The free open-source Tesseract OCR 4.0 for Windows (beta, 64-bit), released 14th April 2018.

“The Mannheim University Library uses Tesseract to perform OCR of historical German newspapers. Normally we run Tesseract on Debian GNU Linux, but there was also the need for a Windows version. That’s why we have built a Tesseract installer for Windows.”

The Tesseract engine was apparently originally from Google, in use there at Google Books, but Google made it open source.

Tesseract 4.0 supports OCR in a range of old and ancient letterforms including German blackletter (aka Fraktur, in popular parlance ‘Gothic’), but these need to selectively enabled at install…

Once installed there are a few Windows GUI front-ends to choose from, with which to operate Tesseract. gImageReader is 64-bit Windows and current. On their forums I found a gImageReader beta version that is newly-compiled for Tesseract 4.0 beta. That needs to be launched in Windows Administrator mode, and then it also seems to require a Fraktur download, in order to handle OCR of German blackletter letterforms…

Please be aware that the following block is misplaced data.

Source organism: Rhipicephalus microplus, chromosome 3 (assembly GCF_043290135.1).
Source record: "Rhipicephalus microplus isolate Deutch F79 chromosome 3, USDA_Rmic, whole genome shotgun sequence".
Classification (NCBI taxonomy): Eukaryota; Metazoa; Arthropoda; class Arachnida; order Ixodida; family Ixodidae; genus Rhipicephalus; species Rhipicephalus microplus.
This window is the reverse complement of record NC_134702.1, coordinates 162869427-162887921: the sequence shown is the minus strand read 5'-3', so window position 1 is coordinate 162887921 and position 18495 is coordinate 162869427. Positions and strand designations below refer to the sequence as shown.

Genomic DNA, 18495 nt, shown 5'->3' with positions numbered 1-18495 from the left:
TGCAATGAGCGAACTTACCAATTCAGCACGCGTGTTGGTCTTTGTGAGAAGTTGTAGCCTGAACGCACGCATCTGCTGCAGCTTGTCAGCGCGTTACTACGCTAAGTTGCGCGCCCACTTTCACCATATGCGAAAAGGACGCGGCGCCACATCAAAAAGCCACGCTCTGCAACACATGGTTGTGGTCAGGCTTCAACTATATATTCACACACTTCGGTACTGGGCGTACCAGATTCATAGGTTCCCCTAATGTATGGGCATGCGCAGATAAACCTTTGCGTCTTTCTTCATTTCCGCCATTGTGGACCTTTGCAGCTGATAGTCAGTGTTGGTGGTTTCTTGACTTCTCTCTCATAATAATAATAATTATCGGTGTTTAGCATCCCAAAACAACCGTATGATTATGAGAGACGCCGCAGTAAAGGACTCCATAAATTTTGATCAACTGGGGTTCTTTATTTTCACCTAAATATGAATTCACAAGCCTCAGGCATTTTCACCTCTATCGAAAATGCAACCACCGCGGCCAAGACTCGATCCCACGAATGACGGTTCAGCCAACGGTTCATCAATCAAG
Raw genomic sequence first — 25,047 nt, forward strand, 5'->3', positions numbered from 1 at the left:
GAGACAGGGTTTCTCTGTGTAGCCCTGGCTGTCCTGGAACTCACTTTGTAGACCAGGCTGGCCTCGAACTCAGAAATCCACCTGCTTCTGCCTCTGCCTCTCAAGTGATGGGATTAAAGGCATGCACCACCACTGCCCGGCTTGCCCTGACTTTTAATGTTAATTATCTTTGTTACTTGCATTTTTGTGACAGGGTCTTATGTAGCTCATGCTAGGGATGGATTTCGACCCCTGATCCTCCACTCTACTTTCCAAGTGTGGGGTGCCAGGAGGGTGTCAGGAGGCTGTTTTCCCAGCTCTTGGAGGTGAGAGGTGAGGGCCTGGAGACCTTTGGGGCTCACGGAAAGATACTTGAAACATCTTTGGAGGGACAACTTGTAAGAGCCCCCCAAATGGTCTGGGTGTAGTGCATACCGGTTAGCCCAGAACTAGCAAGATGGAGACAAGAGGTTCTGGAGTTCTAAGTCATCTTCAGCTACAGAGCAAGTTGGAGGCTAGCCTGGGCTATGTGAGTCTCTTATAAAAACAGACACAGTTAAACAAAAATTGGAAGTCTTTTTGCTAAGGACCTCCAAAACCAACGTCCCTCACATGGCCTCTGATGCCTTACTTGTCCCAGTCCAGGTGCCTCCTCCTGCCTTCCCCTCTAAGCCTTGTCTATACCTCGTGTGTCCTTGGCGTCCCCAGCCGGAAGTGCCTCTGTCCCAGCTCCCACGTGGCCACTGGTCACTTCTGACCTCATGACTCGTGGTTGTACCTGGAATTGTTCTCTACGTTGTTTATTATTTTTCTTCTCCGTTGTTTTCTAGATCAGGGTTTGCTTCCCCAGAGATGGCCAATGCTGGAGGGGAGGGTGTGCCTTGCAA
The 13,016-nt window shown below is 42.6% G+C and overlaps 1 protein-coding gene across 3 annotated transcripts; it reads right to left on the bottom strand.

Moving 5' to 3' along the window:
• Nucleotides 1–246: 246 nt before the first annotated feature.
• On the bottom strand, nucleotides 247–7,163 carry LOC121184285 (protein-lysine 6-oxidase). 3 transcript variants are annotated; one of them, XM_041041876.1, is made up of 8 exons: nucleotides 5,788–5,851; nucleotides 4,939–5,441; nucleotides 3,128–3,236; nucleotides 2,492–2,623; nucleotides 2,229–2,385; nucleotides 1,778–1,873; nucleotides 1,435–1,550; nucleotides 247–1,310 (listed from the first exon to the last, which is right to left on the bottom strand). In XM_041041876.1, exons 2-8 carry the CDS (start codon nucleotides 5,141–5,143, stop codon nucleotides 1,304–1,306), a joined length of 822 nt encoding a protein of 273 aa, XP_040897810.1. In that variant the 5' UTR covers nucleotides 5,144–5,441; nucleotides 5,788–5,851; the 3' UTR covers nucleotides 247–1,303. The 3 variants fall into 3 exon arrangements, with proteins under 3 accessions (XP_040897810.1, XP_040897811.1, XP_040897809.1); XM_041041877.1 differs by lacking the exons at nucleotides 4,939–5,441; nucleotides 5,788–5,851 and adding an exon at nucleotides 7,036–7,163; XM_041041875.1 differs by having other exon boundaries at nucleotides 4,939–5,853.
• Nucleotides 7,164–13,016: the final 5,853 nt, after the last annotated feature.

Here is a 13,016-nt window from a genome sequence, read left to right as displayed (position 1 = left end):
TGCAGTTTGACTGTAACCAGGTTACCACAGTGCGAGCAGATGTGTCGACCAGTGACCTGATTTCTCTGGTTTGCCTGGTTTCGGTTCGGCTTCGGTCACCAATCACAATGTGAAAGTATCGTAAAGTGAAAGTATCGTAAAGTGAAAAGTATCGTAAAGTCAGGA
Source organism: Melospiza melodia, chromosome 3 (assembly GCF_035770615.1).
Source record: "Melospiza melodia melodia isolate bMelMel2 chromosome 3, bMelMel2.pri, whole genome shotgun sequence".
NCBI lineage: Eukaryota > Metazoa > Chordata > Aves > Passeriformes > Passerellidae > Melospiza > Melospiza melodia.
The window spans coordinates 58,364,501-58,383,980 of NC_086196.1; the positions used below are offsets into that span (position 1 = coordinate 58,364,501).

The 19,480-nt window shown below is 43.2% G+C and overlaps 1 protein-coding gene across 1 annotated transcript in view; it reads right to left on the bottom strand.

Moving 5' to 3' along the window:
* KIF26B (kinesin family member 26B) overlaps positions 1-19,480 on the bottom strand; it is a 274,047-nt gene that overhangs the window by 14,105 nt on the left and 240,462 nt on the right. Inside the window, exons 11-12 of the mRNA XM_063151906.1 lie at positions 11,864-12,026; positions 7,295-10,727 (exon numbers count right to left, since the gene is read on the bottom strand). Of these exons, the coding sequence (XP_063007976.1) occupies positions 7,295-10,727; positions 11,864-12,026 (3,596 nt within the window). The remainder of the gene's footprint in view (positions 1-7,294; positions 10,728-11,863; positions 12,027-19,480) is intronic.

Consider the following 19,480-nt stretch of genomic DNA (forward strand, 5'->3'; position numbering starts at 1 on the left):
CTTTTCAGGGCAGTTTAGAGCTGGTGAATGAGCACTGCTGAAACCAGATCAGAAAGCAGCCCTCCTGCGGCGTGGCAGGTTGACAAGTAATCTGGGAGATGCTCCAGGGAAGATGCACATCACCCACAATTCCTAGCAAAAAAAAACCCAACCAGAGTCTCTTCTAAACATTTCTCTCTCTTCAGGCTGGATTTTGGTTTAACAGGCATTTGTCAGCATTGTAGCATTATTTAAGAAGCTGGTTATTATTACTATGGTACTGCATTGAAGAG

I’m assuming that gImageReader ‘knows’ where Tesseract 4.0 is, and hooks into it automatically. Because I didn’t need to set any file-paths to it, in gImageReader.

Once gImageReader is set up and the Frankur toggle/icon is switched, even when taking a screenshot the OCR results were pretty good…

It can also handle complete PDFs, and seems to go at about 15 pages per minute on a modern desktop PC. Nice to have, and (in combination with Google Translate) useful if your research takes you back to the German literature of pre-1938 — but you can’t read German and certainly not in blackletter.

There are probably online sign-up services that can do the same, these days, where you do a sluggish upload and have to deal with time-outs and usage-quotas etc. But I prefer the ease of having one’s own Windows desktop software.